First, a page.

You’ve probably heard the debate over nature versus nurture. Your nature is everything you inherit through your genes from your parents. So in the case of depression, do you get it from your family? The nurture side of the debate is all about how your experiences influence you and bring on certain positive or negative traits. Do you have depression as a result of your experiences?
As it turns out, nearly everything isn’t that simple, including depression. Yes, depression has a hereditary component, meaning you inherit the predisposition from your biological parents. You are more likely to experience depression, or another mood disorder, if you have a family history of them. However, an inherited trait doesn’t guarantee you will become depressed. Nurture or your life experiences, your ability to cope with stress, and many other factors influence whether or not the depression trait will manifest in your life. Here are seven steps to lower your risk:
1. Manage Your Stress Levels
Too much stress in your daily life is one of the biggest contributors to depression. Stressing about things you cannot change or about inconsequential decisions can lead to ruminating thoughts or mental fatigue. Your brain will become clouded, and you will struggle to make decisions when it counts.
Break the cycle and clear your mind by eliminating unnecessary decisions and stress from your life. Simplify your routine and eliminate the frantic prep to get out the door by laying out your clothes the night before, meal prepping your lunches for the week, or setting your alarm to get up 10 minutes earlier.
If you dwell on past mistakes and failures, it could harm your mood or increase your overall stress. Check out these tips to help deal with this harmful thinking pattern. Exercise is another good stress release.
2. Get Moving, Preferably Outdoors
Exercise releases endorphins which are our bodies natural antidepressants. Moderate exercise a few times a week can have a mood-boosting effect.
To double down on this effect, exercise outdoors. Most of us spend our days inside, which can hurt mental wellness. Go for a run, take an outdoor yoga class, or go for a walk through a local park. You don’t have to do much to reap the benefits.
If you really want to go for the trifecta, try out new hobbies that get you moving, meet new people, and learn new skills. You can’t do much more for natural mood-boosting than spending time in the sunshine, socializing, and challenging yourself.
3. Catch Enough Zs
Poor sleep is another significant cause of depression. Practice healthy sleep habits to reduce your risk. The average adult needs seven to nine hours of sleep per night. You will also get the most restorative sleep before midnight. Sunlight and blue light from electronics will also hinder your sleep quality; try to use blackout curtains, reduce glowing electronics in your bedroom, and avoid electronic usage right before bed.
We are creatures of habit as well. Going to bed and waking up at the same time each day will train your brain to prepare your body for sleep more easily and to start getting ready for the start of your day. You will find you don’t need that second cup of coffee to feel awake or that melatonin gummy to wind down for the night if you practice some of these tips.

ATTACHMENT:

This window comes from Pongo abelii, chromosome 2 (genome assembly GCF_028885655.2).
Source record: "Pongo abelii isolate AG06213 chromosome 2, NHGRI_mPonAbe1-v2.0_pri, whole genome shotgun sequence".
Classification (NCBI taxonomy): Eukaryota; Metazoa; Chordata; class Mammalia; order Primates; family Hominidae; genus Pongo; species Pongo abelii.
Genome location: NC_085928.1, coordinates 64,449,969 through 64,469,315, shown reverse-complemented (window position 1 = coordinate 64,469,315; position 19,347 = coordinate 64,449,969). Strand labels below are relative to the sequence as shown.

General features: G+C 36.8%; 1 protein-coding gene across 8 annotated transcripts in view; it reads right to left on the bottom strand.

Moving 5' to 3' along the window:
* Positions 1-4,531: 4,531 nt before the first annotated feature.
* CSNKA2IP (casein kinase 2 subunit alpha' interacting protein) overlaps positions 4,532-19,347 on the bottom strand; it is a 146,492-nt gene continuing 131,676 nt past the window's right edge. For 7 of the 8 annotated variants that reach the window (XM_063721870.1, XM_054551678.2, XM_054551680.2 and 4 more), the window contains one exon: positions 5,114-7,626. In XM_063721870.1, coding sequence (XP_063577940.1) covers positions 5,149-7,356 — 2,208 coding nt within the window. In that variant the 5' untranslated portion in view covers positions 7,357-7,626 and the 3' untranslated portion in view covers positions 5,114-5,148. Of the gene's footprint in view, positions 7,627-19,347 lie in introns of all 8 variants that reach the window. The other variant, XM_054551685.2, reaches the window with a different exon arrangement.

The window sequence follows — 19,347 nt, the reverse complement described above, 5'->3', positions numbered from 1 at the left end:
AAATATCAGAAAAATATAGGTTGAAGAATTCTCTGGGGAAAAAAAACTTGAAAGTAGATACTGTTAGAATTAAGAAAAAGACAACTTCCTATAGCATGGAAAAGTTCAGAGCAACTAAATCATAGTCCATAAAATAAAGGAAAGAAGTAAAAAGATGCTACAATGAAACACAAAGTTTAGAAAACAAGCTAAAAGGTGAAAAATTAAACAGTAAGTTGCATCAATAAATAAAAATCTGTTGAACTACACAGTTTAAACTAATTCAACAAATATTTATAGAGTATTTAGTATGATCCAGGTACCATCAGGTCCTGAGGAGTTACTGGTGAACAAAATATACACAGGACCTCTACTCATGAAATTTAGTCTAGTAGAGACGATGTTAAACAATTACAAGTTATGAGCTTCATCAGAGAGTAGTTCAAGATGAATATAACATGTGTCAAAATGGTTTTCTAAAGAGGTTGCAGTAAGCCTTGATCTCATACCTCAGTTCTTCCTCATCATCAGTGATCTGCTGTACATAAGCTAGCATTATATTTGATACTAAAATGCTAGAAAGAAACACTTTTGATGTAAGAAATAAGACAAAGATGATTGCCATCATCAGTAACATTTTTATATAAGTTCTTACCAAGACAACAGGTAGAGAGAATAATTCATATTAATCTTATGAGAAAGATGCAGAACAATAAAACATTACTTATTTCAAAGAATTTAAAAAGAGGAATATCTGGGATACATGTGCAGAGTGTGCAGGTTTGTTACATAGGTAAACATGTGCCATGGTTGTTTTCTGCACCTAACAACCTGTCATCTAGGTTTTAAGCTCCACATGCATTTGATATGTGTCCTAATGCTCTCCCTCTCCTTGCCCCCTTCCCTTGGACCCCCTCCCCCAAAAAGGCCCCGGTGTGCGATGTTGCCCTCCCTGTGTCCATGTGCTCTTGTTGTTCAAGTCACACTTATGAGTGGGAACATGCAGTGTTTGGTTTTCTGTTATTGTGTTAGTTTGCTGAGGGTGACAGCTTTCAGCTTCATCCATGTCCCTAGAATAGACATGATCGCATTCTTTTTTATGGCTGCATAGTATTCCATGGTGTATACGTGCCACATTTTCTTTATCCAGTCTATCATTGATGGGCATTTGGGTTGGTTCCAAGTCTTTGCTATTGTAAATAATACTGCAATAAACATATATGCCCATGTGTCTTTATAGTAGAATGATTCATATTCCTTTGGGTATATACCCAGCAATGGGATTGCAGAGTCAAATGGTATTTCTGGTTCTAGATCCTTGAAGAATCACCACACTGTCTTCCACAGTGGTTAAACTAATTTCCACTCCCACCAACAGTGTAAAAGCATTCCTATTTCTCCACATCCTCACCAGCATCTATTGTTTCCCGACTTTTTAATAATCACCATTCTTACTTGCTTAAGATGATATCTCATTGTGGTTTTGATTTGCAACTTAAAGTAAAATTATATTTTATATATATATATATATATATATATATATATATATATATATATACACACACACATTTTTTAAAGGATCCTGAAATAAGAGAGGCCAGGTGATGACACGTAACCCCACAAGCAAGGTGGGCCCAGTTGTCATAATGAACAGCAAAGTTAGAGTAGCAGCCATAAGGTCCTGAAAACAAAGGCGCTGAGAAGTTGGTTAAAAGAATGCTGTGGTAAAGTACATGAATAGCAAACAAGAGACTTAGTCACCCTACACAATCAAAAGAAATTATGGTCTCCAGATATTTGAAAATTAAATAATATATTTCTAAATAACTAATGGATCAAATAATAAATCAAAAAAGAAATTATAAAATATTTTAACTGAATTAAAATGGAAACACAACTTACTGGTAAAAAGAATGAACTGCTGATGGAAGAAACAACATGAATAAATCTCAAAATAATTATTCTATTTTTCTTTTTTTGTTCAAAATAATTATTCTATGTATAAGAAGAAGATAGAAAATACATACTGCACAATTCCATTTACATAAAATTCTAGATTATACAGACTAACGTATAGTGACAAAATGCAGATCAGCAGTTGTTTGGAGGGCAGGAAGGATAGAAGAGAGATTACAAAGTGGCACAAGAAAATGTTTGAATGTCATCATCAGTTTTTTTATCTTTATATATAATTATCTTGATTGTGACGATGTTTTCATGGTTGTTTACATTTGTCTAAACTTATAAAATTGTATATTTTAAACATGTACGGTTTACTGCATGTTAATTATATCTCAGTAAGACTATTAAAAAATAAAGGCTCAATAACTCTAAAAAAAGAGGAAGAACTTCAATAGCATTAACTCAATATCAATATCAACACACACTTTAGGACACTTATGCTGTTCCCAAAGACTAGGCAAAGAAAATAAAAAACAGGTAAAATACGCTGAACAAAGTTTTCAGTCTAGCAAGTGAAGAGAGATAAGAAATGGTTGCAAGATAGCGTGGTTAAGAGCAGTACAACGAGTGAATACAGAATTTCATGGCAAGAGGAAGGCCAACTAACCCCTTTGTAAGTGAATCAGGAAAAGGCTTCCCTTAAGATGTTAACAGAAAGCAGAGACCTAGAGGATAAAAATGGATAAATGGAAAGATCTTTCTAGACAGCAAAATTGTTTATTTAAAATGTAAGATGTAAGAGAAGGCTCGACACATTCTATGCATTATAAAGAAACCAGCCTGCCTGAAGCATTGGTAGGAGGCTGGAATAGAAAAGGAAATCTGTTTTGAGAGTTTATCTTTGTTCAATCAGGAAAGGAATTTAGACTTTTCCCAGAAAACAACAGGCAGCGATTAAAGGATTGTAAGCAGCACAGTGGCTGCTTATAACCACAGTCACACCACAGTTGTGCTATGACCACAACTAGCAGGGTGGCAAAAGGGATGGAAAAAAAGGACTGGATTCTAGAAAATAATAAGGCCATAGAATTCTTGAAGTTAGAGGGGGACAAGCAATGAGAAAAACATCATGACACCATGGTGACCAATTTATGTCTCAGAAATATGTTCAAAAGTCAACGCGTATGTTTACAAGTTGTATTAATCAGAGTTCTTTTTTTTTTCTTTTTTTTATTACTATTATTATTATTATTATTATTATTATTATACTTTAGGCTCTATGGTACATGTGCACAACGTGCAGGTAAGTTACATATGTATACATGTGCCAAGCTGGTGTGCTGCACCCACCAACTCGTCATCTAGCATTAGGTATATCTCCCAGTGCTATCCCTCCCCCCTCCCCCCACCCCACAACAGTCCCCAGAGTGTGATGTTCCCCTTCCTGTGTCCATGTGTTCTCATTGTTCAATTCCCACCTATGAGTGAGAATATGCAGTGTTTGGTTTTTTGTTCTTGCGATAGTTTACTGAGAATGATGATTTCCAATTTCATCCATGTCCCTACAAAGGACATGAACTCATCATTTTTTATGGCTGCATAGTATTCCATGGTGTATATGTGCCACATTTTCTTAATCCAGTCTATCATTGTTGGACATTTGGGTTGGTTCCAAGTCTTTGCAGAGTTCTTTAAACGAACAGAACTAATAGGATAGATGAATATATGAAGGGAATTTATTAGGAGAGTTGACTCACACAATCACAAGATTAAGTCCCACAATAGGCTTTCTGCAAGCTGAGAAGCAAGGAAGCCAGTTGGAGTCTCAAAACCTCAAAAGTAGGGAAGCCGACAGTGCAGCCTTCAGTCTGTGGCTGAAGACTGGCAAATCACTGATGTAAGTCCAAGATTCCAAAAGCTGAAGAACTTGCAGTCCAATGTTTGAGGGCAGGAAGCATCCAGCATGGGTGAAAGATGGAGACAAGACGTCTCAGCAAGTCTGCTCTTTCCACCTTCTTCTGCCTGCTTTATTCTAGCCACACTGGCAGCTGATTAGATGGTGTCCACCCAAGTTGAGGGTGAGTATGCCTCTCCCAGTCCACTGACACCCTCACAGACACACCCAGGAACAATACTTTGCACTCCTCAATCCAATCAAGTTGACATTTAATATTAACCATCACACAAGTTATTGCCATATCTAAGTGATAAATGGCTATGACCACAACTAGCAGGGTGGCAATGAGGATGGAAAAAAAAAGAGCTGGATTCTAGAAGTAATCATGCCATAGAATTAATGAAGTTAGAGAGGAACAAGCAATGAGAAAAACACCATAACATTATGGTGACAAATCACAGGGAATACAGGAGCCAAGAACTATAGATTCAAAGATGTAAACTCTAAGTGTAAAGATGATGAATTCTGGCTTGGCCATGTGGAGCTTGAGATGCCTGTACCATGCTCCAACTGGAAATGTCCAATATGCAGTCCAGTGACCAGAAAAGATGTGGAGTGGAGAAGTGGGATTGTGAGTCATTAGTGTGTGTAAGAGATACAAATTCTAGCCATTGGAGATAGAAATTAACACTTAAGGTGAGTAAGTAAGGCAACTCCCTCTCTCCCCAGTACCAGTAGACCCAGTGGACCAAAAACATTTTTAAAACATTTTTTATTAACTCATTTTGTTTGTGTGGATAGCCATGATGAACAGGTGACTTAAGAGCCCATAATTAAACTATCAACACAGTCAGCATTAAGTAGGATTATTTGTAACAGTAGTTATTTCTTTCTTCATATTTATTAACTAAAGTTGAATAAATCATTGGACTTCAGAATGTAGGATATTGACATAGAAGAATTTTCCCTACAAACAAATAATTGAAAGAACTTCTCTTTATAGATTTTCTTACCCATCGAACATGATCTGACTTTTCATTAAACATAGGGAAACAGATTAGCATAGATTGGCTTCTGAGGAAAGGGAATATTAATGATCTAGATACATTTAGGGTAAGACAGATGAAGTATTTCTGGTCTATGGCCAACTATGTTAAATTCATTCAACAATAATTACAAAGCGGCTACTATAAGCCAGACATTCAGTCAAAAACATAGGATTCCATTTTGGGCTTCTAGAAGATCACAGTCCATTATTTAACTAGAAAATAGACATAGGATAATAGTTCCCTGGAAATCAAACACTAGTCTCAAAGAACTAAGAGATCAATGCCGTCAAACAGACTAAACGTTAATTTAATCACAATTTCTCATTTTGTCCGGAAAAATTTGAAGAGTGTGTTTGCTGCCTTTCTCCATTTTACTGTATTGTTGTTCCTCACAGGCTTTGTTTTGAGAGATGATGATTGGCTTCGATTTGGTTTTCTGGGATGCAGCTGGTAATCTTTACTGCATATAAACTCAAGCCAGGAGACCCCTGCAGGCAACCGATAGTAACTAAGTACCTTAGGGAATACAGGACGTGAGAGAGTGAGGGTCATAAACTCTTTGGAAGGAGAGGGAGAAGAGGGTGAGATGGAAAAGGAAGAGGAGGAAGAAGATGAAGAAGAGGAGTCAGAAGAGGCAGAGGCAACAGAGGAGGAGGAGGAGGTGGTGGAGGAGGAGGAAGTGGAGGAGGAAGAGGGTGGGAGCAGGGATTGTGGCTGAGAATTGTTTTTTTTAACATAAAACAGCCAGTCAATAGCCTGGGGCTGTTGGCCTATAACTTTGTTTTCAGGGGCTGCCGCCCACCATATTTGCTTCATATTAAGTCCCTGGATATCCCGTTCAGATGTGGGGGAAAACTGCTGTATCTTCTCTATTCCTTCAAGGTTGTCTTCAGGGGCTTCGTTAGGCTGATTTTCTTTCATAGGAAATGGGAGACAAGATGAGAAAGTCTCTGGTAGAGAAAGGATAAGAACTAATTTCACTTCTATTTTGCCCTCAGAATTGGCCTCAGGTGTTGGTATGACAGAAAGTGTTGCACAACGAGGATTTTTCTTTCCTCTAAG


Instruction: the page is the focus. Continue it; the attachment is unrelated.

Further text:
4. Eat The Rainbow
Research supports that eating a balanced diet can improve mood and combat depression. A balanced diet involves eating a rainbow of fresh foods such as fruits, vegetables, nuts, whole grains, and lean meats. You should focus on incorporating brain foods like avocados, olive oil, and fish in the health fats category. Remember to look for seafood low in mercury.
Limit your consumption of fatty meats, prepackaged meals, and processed or sugary foods. While at it, ensure you’re hydrating with plenty of water.
5. Avoid or Eliminate Substance Use
Alcohol and other substances act as depressants, can increase your feelings of social anxiety and depressive thoughts. Caffeine can also increase cortisol, your body’s stress hormone, so your stress and anxiety levels rise simultaneously. If you have a family history of mood disorders or substance use disorders, it’s best to steer clear of anything that can trigger an event for you.
6. Build A Social Support Network
Don’t underestimate the power of love in the form of family and friends. Maintaining healthy and positive relationships is a huge protective factor against many physical and mental ailments. Feeling lonely and isolating yourself can trigger depression, so attend family gatherings, join community groups, or go out with friends.
Just ensure you’re setting and maintaining healthy boundaries in your relationships. It’s okay to take a break, stay in, and give yourself time to reset. Check in with yourself and do things that energize and fill you with joy.
7. Practice Gratitude
Speaking of joy, practice gratitude. Think of it as an exercise for your brain. By reflecting on your day and acknowledging three things you’re thankful for, you are training your brain to notice and appreciate the positives instead of focusing on the negatives. This will increase your satisfaction, happiness, and overall well-being, reducing your risk of anxiety and depression.
Practice these tips to avoid depression. But if you still struggle with your mood, consult your healthcare team. Let them know that depression runs in your family. They can recommend therapy and clinical depression treatment options such as medications or transcranial magnetic stimulation.
Even if you don’t have symptoms of depression, it is helpful to talk with them about the stress or anxiety you are experiencing. Unfortunately, we cannot change our family or our inherited genetic traits, but we can take steps to mitigate their risks. Take care of yourself for the sake of your physical and mental well-being.